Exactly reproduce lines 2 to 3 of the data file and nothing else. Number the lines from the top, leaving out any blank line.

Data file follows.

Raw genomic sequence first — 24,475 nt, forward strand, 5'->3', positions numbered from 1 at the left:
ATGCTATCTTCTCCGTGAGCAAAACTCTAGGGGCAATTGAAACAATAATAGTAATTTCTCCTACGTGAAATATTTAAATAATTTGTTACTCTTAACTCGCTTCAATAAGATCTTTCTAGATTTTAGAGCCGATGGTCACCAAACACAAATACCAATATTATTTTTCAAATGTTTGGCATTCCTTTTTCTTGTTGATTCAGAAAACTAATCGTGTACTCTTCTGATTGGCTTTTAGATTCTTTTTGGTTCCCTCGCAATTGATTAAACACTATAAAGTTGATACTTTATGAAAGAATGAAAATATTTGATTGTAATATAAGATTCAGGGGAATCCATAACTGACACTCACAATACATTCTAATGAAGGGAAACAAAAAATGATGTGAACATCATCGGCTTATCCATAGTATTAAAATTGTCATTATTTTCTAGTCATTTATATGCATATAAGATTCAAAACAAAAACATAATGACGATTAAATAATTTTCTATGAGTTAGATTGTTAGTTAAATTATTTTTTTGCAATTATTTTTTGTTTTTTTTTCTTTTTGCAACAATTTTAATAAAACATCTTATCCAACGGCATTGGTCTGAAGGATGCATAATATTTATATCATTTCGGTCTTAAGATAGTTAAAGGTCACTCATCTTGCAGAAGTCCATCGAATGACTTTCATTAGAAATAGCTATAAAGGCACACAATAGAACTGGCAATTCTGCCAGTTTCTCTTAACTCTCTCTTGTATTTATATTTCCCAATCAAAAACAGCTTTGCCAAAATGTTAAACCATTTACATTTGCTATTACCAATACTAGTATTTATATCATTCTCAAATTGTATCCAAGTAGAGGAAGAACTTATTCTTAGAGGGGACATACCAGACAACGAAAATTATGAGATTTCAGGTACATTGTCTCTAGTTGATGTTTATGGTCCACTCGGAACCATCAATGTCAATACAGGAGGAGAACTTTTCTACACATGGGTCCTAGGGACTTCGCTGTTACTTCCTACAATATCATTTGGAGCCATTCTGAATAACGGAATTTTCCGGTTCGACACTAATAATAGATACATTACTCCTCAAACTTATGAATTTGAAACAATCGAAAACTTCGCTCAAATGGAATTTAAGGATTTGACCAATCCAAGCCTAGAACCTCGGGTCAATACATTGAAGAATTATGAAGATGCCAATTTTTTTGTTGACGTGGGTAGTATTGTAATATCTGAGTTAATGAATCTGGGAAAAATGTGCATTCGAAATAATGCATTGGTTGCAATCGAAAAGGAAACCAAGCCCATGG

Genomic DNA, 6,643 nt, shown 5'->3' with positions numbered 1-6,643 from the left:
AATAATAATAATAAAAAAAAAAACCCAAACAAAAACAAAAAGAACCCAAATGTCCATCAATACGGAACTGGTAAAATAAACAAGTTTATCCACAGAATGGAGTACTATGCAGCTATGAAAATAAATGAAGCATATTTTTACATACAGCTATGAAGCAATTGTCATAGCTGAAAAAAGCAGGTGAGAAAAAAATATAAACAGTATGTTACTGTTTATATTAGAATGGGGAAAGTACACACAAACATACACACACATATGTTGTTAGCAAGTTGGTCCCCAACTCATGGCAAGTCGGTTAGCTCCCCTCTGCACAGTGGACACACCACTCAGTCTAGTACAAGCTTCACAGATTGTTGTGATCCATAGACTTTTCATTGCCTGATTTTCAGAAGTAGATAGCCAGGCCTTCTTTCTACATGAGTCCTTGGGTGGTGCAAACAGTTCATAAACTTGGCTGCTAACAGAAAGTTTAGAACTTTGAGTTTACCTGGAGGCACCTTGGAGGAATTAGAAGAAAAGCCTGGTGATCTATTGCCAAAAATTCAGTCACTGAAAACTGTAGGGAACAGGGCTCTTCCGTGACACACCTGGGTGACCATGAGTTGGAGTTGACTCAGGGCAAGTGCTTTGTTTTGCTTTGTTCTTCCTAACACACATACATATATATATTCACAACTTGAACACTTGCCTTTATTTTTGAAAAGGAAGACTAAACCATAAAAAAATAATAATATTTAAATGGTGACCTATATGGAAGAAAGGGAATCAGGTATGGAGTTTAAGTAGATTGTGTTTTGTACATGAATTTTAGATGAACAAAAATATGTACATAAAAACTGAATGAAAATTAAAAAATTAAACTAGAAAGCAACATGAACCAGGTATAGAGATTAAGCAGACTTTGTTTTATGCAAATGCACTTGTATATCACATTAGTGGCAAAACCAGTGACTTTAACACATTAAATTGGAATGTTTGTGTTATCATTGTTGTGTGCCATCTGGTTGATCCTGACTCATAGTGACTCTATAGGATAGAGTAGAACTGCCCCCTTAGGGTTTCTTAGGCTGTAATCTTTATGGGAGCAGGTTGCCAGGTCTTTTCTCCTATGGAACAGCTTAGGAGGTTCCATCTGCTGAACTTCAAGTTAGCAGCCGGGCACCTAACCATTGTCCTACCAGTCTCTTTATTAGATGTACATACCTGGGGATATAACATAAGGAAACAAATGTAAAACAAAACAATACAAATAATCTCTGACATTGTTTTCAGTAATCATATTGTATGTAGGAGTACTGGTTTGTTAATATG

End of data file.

ATGCTATCTTCTCCGTGAGCAAAACTCTAGGGGCAATTGAAACAATAATAGTAATTTCTCCTACGTGAAATATTTAAATAATTTGTTACTCTTAACTCGCTTCAATAAGATCTTTCTAGATTTTAGAGCCGATGGTCACCAAACACAAATACCAATATTATTTTTCAAATGTTTGGCATTCCTTTTTCTTGTTGATTCAGAAAACTAATCGTGTACTCTTCTGATTGGCTTTTAGATTCTTTTTGGTTCCCTCGCAATTGATTAAACACTATAAAGTTGATACTTTATGAAAGAATGAAAATATTTGATTGTAATATAAGATTCAGGGGAATCCATAACTGACACTCACAATACATTCTAATGAAGGGAAACAAAAAATGATGTGAACATCATCGGCTTATCCATAGTATTAAAATTGTCATTATTTTCTAGTCATTTATATGCATATAAGATTCAAAACAAAAACATAATGACGATTAAATAATTTTCTATGAGTTAGATTGTTAGTTAAATTATTTTTTTGCAATTATTTTTTGTTTTTTTTTCTTTTTGCAACAATTTTAATAAAACATCTTATCCAACGGCATTGGTCTGAAGGATGCATAATATTTATATCATTTCGGTCTTAAGATAGTTAAAGGTCACTCATCTTGCAGAAGTCCATCGAATGACTTTCATTAGAAATAGCTATAAAGGCACACAATAGAACTGGCAATTCTGCCAGTTTCTCTTAACTCTCTCTTGTATTTATATTTCCCAATCAAAAACAGCTTTGCCAAAATGTTAAACCATTTACATTTGCTATTACCAATACTAGTATTTATATCATTCTCAAATTGTATCCAAGTAGAGGAAGAACTTATTCTTAGAGGGGACATACCAGACAACGAAAATTATGAGATTTCAGGTACATTGTCTCTAGTTGATGTTTATGGTCCACTCGGAACCATCAATGTCAATACAGGAGGAGAACTTTTCTACACATGGGTCCTAGGGACTTCGCTGTTACTTCCTACAATATCATTTGGAGCCATTCTGAATAACGGAATTTTCCGGTTCGACACTAATAATAGATACATTACTCCTCAAACTTATGAATTTGAAACAATCGAAAACTTCGCTCAAATGGAATTTAAGGATTTGACCAATCCAAGCCTAGAACCTCGGGTCAATACATTGAAGAATTATGAAGATGCCAATTTTTTTGTTGACGTGGGTAGTATTGTAATATCTGAGTTAATGAATCTGGGAAAAATGTGCATTCGAAATAATGCATTGGTTGCAATCGAAAAGGAAACCAAGCCCATGG

Genomic DNA, 6,643 nt, shown 5'->3' with positions numbered 1-6,643 from the left: